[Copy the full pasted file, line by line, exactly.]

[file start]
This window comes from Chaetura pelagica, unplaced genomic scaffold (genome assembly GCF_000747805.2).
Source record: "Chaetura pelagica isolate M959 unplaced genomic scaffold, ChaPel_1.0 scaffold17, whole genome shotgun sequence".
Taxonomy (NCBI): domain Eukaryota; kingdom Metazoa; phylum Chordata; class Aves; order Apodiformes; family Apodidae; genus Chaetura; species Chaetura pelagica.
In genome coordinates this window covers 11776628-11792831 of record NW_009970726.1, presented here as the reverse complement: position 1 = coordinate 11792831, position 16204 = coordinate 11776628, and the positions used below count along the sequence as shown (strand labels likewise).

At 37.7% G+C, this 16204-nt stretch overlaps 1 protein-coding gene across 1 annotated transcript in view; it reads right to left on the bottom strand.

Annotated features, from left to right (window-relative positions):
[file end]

This window comes from Chaetura pelagica, unplaced genomic scaffold (genome assembly GCF_000747805.2).
Source record: "Chaetura pelagica isolate M959 unplaced genomic scaffold, ChaPel_1.0 scaffold17, whole genome shotgun sequence".
Taxonomy (NCBI): domain Eukaryota; kingdom Metazoa; phylum Chordata; class Aves; order Apodiformes; family Apodidae; genus Chaetura; species Chaetura pelagica.
In genome coordinates this window covers 11776628-11792831 of record NW_009970726.1, presented here as the reverse complement: position 1 = coordinate 11792831, position 16204 = coordinate 11776628, and the positions used below count along the sequence as shown (strand labels likewise).

At 37.7% G+C, this 16204-nt stretch overlaps 1 protein-coding gene across 1 annotated transcript in view; it reads right to left on the bottom strand.

Annotated features, from left to right (window-relative positions):